Having the financial adviser, accountant, and attorney working together during the sale was a key component in its success.
Peter Hoey and Maria Hoey Having the financial adviser, accountant, and attorney working together during the sale was a key component in its success.

When Wayne Minde retired, his wife, Linda, continued to run Tri-Lite Builders while they researched selling the Phoenix company. After a year of negotiations with an area remodeler, the deal fell through. By then the recession had hit and the company’s value had decreased. Linda began thinking outside the box, researching a new type of arrangement or partnership and speaking to local remodelers, but failed to find a good fit.

Then she visited remodeler Steve Shinn, owner of Homework Remodels, in Phoenix, and a fellow member of the National Association of the Remodeling Industry. “He is an honest guy, an ethical guy — he has all the qualities we were looking for,” Linda says. Shinn was open to purchasing a company as a long-term plan but wasn’t prepared for an immediate transaction. Linda told him that she was ready for a flexible partnership where she would continue her involvement with the company.

Shinn was excited about aligning himself with Tri-Lite. “Since 2009, I’ve been in that stage of business where you’re almost too big to be a small company, and too small to be a big company,” he says. “It’s a challenge to add extra expanses because you’re taking on overhead, but you don’t have the business to support it. This was a terrific opportunity to get over the hump and get my company past the million-per-year mark.”

In preparation for future expansion and growth, for the past five years Shinn had been working with a consultant to set up systems. “I needed systems to be successful long-term,” he says. Though the preparations were for organic growth, his investment also prepared him for an acquisition.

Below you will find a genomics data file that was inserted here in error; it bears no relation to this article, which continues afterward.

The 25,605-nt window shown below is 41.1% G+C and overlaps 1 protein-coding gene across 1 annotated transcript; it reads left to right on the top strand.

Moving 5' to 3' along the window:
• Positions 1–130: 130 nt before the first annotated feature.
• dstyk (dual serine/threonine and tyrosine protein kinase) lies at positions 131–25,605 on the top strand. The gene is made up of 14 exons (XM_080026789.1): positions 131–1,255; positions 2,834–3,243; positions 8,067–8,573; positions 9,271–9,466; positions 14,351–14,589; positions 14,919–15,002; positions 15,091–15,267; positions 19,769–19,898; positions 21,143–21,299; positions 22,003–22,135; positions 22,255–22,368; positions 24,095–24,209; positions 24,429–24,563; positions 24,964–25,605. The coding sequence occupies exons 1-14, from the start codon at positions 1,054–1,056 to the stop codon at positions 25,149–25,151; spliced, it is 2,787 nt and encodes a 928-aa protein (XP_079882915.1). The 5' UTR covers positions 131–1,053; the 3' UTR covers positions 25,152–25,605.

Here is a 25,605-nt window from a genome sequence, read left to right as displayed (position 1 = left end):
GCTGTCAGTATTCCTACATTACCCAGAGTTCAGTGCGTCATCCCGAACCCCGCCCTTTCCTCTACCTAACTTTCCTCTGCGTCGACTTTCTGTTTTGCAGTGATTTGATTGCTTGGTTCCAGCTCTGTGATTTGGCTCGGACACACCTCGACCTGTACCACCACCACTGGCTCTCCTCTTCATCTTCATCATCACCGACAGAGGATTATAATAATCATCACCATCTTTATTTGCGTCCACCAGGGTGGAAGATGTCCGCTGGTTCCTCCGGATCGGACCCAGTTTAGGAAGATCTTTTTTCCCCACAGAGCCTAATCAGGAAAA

Market Pairing

Shinn and his wife are now the owners of Tri-Lite Builders, but as Linda Minde is staying on, both companies are presenting the change as a partnership to their clients. Shinn understood the value of the Tri-Lite name and plans to maintain it. “Both companies had a good reputation in different ways and in different areas of the [Phoenix] valley,” Shinn says.

Minde markets Tri-Lite and follows up on leads. Once she sets an appointment, Shinn and his team take over design and production. Minde checks in with clients to review progress, visits jobsites, and attends weekly project manager meetings. “I don’t need her to work in the office. I need her to do what she enjoys — to be the personality of the business,” Shinn says. “She is there at all times for advice and input.”

Neither Shinn nor Minde have set a deadline for the partnership. Of Tri-Lite’s three employees, one stayed on to join Shinn’s two production employees. Each of the company websites references the partnership between the companies. Shinn created a blog for Tri-Lite, similar to the one he created for Homework Remodels, and both blogs feature both company logos, as do job signs and uniforms. Minde has begun incorporating stories about Homework Remodels in Tri-Lite’s monthly e-newsletter. “I’m slowly incorporating both of them so people get used to both names,” she says.

—Nina Patel, senior editor, REMODELING.